CDC Issues Level 3 Warning: Avoid All Non-Essential Travel To China

Following comments from the WHO chief that the coronavirus is only a China problem, not a global problem - which seems false given the apparent first non-Chinese death this morning in Thailand (and is perhaps only designed to maintain elevated risk asset prices around the world) - the Centers for Disease Control and Prevention (CDC) has raised its travel warning to level 3 for China - Avoid all non-essential travel.

  • CDC recommends that travelers avoid all nonessential travel to China. In response to an outbreak of respiratory illness, Chinese officials have closed transport within and out of Wuhan and other cities in Hubei province, including buses, subways, trains, and the international airport.  Additional restrictions and cancellations of events may occur.

  • There is limited access to adequate medical care in affected areas.

A novel (new) coronavirus is causing an outbreak of respiratory illness that began in the city of Wuhan, Hubei Province, China. This outbreak began in early December 2019 and continues to grow. Initially, some patients were linked to the Wuhan South China Seafood City (also called the South China Seafood Wholesale Market and the Hua Nan Seafood Market).  

Chinese health officials have reported thousands of cases in China and severe illness has been reported, including deaths. Cases have also been identified in travelers to other countries, including the United States. Person-to-person spread is occurring in China. The extent of person-to-person spread outside of China is unclear at this time.

Coronaviruses are a large family of viruses. There are several known coronaviruses that infect people and usually only cause mild respiratory disease, such as the common cold. However, at least two previously identified coronaviruses have caused severe disease — severe acute respiratory syndrome (SARS) coronavirus and Middle East respiratory syndrome (MERS) coronavirus.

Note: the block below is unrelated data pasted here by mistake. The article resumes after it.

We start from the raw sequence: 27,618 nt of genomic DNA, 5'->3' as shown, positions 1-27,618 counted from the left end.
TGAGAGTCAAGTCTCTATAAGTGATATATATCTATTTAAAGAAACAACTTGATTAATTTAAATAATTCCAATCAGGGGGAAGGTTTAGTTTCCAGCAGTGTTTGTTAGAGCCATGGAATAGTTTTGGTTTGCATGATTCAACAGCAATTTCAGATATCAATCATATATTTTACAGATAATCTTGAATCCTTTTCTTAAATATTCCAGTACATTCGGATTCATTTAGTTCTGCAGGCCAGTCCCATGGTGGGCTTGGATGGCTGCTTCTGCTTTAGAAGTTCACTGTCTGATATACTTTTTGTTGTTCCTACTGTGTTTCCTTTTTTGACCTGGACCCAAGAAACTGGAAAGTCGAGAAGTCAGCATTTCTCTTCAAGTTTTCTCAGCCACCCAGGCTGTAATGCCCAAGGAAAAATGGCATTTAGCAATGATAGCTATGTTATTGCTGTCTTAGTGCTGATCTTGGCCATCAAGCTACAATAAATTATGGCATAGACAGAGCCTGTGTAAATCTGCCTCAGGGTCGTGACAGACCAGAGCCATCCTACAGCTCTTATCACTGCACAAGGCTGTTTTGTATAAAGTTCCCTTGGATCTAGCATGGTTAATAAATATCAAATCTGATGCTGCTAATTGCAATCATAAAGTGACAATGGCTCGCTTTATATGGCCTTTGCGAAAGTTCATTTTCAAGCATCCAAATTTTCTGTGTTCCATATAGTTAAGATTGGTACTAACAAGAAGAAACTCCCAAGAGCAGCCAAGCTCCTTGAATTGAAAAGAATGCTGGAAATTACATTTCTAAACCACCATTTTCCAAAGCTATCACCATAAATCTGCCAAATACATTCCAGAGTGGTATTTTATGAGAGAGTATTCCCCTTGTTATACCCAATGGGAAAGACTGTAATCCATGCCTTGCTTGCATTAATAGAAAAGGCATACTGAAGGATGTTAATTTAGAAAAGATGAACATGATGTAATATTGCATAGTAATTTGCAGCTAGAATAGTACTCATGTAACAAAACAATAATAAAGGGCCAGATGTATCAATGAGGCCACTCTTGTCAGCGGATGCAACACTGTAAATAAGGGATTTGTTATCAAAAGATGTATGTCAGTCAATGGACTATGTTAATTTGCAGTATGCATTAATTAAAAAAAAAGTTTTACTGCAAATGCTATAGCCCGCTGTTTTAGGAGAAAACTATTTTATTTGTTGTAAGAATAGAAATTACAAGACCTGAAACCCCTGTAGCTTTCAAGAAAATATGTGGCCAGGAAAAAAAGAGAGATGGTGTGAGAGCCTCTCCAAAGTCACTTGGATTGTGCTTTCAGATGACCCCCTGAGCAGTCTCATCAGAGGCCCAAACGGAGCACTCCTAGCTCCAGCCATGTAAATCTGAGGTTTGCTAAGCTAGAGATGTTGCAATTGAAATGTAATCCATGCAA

Signs and symptoms of this illness include fever, cough, and difficulty breathing. This novel coronavirus has the potential to cause severe disease and death. Available information suggests that older adults and people with underlying health conditions or compromised immune systems may be at increased risk of severe disease.

In response to this outbreak, Chinese officials are screening travelers leaving some cities in China. Several countries and territories throughout the world are reported to have implemented health screening of travelers arriving from China.

On arrival to the United States, travelers from China may be asked questions to determine if they need to undergo health screening. Travelers with signs and symptoms of illness (fever, cough, or difficulty breathing) will have an additional health assessment.

What can travelers do to protect themselves and others?

CDC recommends avoiding nonessential travel to China. If you must travel:

  • Avoid contact with sick people.

  • Discuss travel to China with your healthcare provider. Older adults and travelers with underlying health issues may be at risk for more severe disease.

  • Avoid animals (alive or dead), animal markets, and products that come from animals (such as uncooked meat).

  • Wash hands often with soap and water for at least 20 seconds. Use an alcohol-based hand sanitizer if soap and water are not available.

If you were in China in the last 14 days and feel sick with fever, cough, or difficulty breathing, you should:

  • Seek medical care right away. Before you go to a doctor’s office or emergency room, call ahead and tell them about your recent travel and your symptoms. 

  • Avoid contact with others.

  • Not travel while sick.

  • Cover your mouth and nose with a tissue or your sleeve (not your hands) when coughing or sneezing.

  • Wash hands often with soap and water for at least 20 seconds. Use an alcohol-based hand sanitizer if soap and water are not available.

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Does any of that sound like this is "contained"... or just a China problem?